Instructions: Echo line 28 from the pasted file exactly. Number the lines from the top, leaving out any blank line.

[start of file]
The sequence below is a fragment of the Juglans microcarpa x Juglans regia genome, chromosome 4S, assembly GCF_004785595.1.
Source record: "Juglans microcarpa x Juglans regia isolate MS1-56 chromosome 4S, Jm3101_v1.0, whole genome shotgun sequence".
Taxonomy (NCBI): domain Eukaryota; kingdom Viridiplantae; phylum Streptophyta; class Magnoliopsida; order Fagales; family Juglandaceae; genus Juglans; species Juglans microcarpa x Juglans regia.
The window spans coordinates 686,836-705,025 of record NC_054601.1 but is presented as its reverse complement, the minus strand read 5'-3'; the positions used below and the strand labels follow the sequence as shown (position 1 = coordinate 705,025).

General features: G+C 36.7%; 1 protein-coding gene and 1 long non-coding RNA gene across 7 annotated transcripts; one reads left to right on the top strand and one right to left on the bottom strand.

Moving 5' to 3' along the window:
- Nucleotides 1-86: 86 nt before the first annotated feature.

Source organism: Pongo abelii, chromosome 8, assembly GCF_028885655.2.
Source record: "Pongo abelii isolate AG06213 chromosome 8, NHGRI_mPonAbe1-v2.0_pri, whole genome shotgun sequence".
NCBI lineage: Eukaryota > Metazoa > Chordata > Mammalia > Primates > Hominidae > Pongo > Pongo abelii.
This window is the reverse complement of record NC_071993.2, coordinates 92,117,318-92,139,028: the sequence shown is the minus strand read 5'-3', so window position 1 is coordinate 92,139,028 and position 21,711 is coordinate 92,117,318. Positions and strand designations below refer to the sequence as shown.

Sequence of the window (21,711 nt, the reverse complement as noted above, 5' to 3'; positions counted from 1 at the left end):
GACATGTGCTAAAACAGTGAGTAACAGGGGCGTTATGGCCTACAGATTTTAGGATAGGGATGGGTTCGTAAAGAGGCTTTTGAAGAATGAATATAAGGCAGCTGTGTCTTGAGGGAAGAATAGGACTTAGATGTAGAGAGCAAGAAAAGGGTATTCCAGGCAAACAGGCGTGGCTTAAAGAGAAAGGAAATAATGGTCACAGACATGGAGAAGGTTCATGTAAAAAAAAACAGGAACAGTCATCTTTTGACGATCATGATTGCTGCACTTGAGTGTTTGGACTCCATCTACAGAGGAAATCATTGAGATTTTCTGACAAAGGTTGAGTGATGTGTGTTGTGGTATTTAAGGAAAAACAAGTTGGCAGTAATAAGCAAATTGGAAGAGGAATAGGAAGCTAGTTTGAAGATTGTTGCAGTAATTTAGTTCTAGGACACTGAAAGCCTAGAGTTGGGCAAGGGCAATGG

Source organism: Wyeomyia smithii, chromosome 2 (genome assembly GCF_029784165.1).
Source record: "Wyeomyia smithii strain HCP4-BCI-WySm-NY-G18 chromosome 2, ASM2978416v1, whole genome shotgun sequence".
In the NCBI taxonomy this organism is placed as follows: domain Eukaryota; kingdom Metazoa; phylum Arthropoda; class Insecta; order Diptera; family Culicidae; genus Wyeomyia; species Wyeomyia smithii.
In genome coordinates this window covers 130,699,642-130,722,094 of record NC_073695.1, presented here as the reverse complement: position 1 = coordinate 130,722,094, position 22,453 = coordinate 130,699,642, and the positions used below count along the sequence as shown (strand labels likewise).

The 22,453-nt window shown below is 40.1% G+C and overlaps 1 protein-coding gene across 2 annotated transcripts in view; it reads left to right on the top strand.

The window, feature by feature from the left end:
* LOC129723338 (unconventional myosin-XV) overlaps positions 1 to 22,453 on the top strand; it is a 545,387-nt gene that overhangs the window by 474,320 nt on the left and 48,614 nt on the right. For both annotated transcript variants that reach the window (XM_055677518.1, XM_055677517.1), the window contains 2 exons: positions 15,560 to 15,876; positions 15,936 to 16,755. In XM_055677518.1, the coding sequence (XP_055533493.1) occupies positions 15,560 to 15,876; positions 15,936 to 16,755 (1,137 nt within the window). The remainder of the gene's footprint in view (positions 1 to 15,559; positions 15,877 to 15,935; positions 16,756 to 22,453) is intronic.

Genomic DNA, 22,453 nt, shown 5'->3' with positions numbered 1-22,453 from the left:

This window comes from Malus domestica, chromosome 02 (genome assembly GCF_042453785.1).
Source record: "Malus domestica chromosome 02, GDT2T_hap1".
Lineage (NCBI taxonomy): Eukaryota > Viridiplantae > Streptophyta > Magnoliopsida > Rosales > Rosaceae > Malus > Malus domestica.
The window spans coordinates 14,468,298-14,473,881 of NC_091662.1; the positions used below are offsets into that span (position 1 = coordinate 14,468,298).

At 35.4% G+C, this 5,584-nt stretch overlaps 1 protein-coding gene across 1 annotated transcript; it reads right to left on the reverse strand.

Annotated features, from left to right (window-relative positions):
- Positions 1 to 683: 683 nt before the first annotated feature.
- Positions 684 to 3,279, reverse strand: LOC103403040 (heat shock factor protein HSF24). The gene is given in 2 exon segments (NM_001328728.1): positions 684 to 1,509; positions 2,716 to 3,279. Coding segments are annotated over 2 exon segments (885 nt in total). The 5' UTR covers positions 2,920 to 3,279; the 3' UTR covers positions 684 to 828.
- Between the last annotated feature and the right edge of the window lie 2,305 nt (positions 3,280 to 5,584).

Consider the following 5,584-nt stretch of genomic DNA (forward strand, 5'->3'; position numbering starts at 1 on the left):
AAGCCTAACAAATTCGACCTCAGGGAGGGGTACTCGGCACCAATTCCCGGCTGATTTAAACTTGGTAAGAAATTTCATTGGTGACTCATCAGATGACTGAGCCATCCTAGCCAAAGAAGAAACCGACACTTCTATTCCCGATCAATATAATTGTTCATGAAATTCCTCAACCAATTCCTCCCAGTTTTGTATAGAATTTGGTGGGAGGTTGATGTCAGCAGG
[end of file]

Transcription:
- Positions 1 to 683: 683 nt before the first annotated feature.